29. >Problem is no one will help you work out the bottle thing with a newborn; hospital staff have no resources and are not allowed to encourage it.

    I was only able to get out of NICU after 6 weeks, because we forced the hospital to give us a lactation consultant, who showed us the Habermann bottle, and how to feed the baby with a nasal gastric tube. The tube was out within a few days of getting home, and the baby learned sucking from the Habermann to the point where he was able to take the breast, which he then did for 8 months. Use your own judgement about what’s best, Danyl and Maggie. The biggest concern with mixing the two together is that the breast produces to demand. To keep the supply up, if the baby isn’t taking it, it needs to be pumped off (which is not really much fun), or mum dries up.

    Worth remembering that before bottles, nature ensured children knew how to suck by killing the ones that couldn’t.

    Comment by Ben Wilson — October 18, 2011 @ 1:05 pm

  30. I like the way this baby has stopped everyone on here bickering and has brought peace and harmony across the political spectrum.

    Like some sort of messiah or something….

    C’mon everybody get together and love one another right now.

    Comment by rich (the other one) — October 18, 2011 @ 1:16 pm

  31. Come on Danyl, you are either committed to your newborn child or this blog. Which is it?

    Comment by DT — October 18, 2011 @ 1:43 pm

  32. Danyl’s just realising the truism that one never lacks for advice when one has a baby. Both natural lactation and being bottle fed work out OK. We’ve had both. The Memsahib reckoned that she’d been a friesian in a fomer life while with the daughter in law it was not so, so was on the bottle. The only difference being convenience (you don’t have to heat the breast in a saucepan)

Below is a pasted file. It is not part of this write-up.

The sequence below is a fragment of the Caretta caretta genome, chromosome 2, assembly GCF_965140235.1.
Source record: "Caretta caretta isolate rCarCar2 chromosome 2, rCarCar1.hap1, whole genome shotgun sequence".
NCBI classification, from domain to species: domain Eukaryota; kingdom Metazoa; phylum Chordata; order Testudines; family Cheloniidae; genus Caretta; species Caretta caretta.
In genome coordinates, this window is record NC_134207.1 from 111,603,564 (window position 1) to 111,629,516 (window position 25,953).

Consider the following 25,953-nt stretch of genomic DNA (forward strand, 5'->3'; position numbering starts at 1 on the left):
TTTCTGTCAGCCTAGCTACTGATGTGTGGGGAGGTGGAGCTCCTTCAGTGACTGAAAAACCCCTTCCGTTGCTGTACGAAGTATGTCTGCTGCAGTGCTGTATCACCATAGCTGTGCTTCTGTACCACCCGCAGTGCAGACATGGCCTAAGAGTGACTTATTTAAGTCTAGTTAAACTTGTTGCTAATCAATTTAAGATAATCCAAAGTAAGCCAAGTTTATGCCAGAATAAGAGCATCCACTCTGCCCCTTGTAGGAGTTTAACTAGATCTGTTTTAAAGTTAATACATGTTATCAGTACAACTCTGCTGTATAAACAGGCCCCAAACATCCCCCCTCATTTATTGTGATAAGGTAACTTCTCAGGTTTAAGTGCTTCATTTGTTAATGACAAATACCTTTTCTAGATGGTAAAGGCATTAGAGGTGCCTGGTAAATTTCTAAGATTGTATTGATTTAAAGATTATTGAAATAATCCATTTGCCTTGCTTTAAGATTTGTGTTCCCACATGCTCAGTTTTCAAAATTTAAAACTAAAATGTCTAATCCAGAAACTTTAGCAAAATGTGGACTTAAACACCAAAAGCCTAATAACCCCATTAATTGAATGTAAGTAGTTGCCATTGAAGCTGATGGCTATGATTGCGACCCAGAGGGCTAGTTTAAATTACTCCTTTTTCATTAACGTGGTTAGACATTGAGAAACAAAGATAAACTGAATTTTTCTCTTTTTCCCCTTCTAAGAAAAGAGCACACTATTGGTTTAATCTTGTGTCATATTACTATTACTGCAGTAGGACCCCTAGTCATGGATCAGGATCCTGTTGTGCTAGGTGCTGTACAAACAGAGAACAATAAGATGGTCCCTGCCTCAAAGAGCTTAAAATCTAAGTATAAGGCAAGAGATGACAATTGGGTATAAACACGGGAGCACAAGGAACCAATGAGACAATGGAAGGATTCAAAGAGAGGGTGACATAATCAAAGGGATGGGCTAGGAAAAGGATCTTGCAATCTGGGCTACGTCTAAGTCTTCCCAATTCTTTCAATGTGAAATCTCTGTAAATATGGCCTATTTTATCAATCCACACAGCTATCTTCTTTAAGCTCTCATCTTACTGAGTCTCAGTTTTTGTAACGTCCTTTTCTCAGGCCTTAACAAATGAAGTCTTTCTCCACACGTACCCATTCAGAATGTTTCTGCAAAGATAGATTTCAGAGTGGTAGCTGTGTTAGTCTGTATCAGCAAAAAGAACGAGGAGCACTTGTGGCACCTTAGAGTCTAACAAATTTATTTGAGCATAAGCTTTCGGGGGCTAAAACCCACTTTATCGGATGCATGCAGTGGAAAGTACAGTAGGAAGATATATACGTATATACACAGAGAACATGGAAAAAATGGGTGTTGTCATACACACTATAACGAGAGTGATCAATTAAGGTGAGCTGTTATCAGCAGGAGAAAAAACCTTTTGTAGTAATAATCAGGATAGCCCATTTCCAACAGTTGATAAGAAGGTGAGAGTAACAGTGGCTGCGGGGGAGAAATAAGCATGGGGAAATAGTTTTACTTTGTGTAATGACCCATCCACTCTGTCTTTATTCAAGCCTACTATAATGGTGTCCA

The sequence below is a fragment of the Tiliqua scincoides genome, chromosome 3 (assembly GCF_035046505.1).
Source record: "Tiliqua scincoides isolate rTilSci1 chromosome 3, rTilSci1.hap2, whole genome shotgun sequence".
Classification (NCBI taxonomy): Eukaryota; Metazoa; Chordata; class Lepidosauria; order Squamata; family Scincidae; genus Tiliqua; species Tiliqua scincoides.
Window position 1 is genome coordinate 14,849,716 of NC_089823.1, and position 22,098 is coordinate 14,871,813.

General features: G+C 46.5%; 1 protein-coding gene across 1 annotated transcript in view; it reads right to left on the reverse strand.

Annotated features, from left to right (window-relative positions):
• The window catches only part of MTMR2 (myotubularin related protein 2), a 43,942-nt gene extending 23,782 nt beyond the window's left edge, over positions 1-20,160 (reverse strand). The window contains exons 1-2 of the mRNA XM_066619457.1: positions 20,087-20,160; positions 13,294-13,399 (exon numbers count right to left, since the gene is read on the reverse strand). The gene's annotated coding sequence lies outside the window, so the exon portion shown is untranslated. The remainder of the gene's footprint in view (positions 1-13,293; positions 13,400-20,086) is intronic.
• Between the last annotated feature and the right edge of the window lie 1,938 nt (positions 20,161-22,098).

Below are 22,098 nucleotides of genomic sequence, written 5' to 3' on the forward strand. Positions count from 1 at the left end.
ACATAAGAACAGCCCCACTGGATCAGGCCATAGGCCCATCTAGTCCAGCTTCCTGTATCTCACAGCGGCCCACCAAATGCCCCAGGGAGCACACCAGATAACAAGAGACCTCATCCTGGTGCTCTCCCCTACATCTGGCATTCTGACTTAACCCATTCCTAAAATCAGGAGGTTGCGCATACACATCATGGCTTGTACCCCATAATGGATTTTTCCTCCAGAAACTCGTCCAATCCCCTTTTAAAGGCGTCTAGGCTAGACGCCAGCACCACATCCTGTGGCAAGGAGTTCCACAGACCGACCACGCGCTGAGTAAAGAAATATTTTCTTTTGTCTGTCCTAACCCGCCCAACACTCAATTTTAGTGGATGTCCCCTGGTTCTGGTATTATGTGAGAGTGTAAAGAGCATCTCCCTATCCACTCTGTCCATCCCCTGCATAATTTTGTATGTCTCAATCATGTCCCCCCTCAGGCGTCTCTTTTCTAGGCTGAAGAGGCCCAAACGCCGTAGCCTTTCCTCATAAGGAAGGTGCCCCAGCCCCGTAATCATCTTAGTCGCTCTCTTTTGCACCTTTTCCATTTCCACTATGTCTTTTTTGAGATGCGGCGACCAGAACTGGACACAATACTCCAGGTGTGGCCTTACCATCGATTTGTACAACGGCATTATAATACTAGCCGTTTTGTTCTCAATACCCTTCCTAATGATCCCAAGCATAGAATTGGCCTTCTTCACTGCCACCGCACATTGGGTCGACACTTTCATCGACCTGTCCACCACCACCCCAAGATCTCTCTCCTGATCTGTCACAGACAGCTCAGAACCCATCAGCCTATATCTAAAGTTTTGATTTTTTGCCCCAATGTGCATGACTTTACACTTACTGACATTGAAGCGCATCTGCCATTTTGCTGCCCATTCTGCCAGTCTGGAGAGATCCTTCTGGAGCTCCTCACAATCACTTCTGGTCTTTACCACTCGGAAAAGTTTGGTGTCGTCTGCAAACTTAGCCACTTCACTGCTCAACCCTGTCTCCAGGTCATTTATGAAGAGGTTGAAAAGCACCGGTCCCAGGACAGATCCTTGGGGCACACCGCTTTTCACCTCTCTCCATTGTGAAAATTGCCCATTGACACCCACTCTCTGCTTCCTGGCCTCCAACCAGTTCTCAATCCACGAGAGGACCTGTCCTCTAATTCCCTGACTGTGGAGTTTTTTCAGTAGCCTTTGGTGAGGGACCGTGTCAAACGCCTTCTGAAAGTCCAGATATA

Comment by Leopold — October 18, 2011 @ 3:19 pm

  33. That’s not to say you couldn’t heat a breast in a saucepan though.

    Probably uneccessary given Summer is on its way.

    Comment by Gregor W — October 19, 2011 @ 3:55 pm

  34. Congratulations, and hang in there.

    As for the feeding, good luck with whichever option you choose, the baby will be just fine with either approach, babies being the adaptable things they are. The only thing you have to watch out for is inappropriate, impolite, unsolicited opinions from people who temporarily lose their senses in the presence of new parents.

    Reminding them of appropriate boundaries – and they’re usually the type who know what “boundaries” means, tends to settle them down a bit.

    Best wishes

    Comment by annie — October 23, 2011 @ 2:57 pm

  35. (fumes) I’m glad I didn’t pay a subscription for this service!

    But i bet you’re not blogging because you’re too tired: you’re not blogging because you own a digital camera and the cutest baby in the world.

    Comment by Clunking Fist — October 26, 2011 @ 1:59 pm

  36. lazy bastard

    Comment by reg — October 27, 2011 @ 10:03 pm

  37. Wow, labour release compulsory super and a raise to the retirement age and you don’t react?

    Children must be hard work!

    Comment by Chris Bull — October 28, 2011 @ 1:24 pm

  38. What about your other childreeeeeen????

    Comment by Sanctuary — October 28, 2011 @ 8:51 pm

  39. The ones like you Sancy deserve to be put in a plastic drum and rolled to Invercargill.

    Comment by little_stevie — October 28, 2011 @ 9:35 pm

  40. Such a hater little_stevie.

    Can’t we all just…get along?

    Comment by Gregor W — October 28, 2011 @ 10:17 pm

  41. Crickey. Who woke up the gimp?

    Comment by Sanctuary — October 28, 2011 @ 11:14 pm

  42. “Can’t we all just…get along?”

    He started it!

    Comment by Clunking Fist — October 31, 2011 @ 1:09 pm